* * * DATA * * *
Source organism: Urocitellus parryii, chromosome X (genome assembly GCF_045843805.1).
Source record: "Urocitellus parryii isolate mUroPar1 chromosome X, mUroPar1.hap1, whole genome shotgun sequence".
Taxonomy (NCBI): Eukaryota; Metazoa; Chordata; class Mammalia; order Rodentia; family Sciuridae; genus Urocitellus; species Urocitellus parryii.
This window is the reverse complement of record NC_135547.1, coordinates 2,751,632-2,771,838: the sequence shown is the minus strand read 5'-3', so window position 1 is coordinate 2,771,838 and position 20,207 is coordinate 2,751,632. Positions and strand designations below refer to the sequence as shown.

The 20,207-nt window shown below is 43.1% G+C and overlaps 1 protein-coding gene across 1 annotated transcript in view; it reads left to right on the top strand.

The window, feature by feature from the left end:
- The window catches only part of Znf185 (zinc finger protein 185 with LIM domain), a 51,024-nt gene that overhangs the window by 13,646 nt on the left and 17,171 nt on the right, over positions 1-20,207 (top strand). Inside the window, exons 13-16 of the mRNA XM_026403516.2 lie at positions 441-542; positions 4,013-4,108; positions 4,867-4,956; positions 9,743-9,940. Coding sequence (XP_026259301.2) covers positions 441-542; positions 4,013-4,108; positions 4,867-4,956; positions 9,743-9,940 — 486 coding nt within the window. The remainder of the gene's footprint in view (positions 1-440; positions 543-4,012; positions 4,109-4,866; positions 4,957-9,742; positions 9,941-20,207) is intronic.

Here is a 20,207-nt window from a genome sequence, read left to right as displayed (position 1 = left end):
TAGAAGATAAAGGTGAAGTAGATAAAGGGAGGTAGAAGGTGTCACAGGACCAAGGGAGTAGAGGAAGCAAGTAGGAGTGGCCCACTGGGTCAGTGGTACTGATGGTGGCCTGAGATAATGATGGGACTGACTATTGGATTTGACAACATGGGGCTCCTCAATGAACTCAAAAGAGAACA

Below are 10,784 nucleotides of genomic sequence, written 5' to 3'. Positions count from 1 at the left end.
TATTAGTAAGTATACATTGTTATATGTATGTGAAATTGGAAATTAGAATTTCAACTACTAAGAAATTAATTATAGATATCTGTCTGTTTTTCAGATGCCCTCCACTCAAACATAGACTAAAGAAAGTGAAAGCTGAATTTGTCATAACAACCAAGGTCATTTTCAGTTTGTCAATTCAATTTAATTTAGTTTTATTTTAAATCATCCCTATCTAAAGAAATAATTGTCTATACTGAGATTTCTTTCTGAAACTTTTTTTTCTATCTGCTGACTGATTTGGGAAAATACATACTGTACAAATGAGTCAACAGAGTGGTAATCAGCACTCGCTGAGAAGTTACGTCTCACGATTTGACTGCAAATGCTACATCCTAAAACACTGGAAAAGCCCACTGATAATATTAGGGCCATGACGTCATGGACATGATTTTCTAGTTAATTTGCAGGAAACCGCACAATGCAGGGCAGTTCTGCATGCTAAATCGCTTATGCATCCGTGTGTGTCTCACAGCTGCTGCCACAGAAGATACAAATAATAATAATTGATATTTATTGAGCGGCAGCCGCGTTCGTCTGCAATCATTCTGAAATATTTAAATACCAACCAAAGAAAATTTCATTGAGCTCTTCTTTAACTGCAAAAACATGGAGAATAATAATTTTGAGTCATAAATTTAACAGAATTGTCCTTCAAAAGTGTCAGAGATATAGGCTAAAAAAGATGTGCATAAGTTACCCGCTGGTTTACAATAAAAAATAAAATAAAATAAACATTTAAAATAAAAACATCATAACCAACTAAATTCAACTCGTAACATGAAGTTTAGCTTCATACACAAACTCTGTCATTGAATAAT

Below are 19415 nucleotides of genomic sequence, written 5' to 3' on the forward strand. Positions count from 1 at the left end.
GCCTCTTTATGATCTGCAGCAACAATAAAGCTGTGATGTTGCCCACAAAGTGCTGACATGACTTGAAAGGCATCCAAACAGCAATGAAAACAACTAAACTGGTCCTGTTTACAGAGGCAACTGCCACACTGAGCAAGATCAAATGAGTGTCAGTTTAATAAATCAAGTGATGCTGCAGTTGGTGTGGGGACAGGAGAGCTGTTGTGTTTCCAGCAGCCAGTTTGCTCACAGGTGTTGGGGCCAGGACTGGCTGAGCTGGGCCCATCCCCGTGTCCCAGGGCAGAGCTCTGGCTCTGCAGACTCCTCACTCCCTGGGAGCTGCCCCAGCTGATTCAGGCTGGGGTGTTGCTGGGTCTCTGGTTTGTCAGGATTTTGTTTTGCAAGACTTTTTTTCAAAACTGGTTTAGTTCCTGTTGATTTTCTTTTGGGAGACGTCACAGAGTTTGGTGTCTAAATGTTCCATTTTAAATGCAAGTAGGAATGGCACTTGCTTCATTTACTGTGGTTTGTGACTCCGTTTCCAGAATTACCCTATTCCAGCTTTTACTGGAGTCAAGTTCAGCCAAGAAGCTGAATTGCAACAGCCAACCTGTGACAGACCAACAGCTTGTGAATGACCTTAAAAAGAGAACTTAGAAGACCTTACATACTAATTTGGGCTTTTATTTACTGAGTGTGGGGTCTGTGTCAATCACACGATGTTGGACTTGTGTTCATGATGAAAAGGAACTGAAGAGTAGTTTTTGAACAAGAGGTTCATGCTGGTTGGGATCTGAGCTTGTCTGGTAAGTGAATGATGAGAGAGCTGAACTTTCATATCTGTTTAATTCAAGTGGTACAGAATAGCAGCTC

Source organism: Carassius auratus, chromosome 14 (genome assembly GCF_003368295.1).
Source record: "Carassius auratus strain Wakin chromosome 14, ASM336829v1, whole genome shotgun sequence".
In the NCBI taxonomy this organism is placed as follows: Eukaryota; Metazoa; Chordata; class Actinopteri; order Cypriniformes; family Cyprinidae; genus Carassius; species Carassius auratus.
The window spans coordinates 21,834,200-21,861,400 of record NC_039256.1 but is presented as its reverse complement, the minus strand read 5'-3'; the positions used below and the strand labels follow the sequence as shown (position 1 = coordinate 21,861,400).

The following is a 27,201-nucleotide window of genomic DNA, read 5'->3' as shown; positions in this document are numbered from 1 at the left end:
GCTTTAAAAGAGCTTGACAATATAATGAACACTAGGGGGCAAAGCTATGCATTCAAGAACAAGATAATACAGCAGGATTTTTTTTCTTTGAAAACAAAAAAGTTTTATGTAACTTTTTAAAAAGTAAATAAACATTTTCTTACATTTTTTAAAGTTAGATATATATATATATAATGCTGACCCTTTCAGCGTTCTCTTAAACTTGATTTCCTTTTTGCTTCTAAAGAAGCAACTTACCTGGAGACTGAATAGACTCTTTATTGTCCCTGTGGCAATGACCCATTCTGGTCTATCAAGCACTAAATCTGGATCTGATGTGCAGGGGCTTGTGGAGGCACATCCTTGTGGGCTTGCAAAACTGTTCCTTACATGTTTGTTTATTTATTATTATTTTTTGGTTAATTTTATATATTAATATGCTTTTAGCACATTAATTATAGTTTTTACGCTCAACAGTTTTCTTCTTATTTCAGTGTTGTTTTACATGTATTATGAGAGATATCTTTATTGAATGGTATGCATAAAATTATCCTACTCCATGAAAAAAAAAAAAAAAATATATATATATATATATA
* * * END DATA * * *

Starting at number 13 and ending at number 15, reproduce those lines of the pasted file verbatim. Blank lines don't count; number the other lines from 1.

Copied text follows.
GCCTCTTTATGATCTGCAGCAACAATAAAGCTGTGATGTTGCCCACAAAGTGCTGACATGACTTGAAAGGCATCCAAACAGCAATGAAAACAACTAAACTGGTCCTGTTTACAGAGGCAACTGCCACACTGAGCAAGATCAAATGAGTGTCAGTTTAATAAATCAAGTGATGCTGCAGTTGGTGTGGGGACAGGAGAGCTGTTGTGTTTCCAGCAGCCAGTTTGCTCACAGGTGTTGGGGCCAGGACTGGCTGAGCTGGGCCCATCCCCGTGTCCCAGGGCAGAGCTCTGGCTCTGCAGACTCCTCACTCCCTGGGAGCTGCCCCAGCTGATTCAGGCTGGGGTGTTGCTGGGTCTCTGGTTTGTCAGGATTTTGTTTTGCAAGACTTTTTTTCAAAACTGGTTTAGTTCCTGTTGATTTTCTTTTGGGAGACGTCACAGAGTTTGGTGTCTAAATGTTCCATTTTAAATGCAAGTAGGAATGGCACTTGCTTCATTTACTGTGGTTTGTGACTCCGTTTCCAGAATTACCCTATTCCAGCTTTTACTGGAGTCAAGTTCAGCCAAGAAGCTGAATTGCAACAGCCAACCTGTGACAGACCAACAGCTTGTGAATGACCTTAAAAAGAGAACTTAGAAGACCTTACATACTAATTTGGGCTTTTATTTACTGAGTGTGGGGTCTGTGTCAATCACACGATGTTGGACTTGTGTTCATGATGAAAAGGAACTGAAGAGTAGTTTTTGAACAAGAGGTTCATGCTGGTTGGGATCTGAGCTTGTCTGGTAAGTGAATGATGAGAGAGCTGAACTTTCATATCTGTTTAATTCAAGTGGTACAGAATAGCAGCTC

Source organism: Carassius auratus, chromosome 14 (genome assembly GCF_003368295.1).
Source record: "Carassius auratus strain Wakin chromosome 14, ASM336829v1, whole genome shotgun sequence".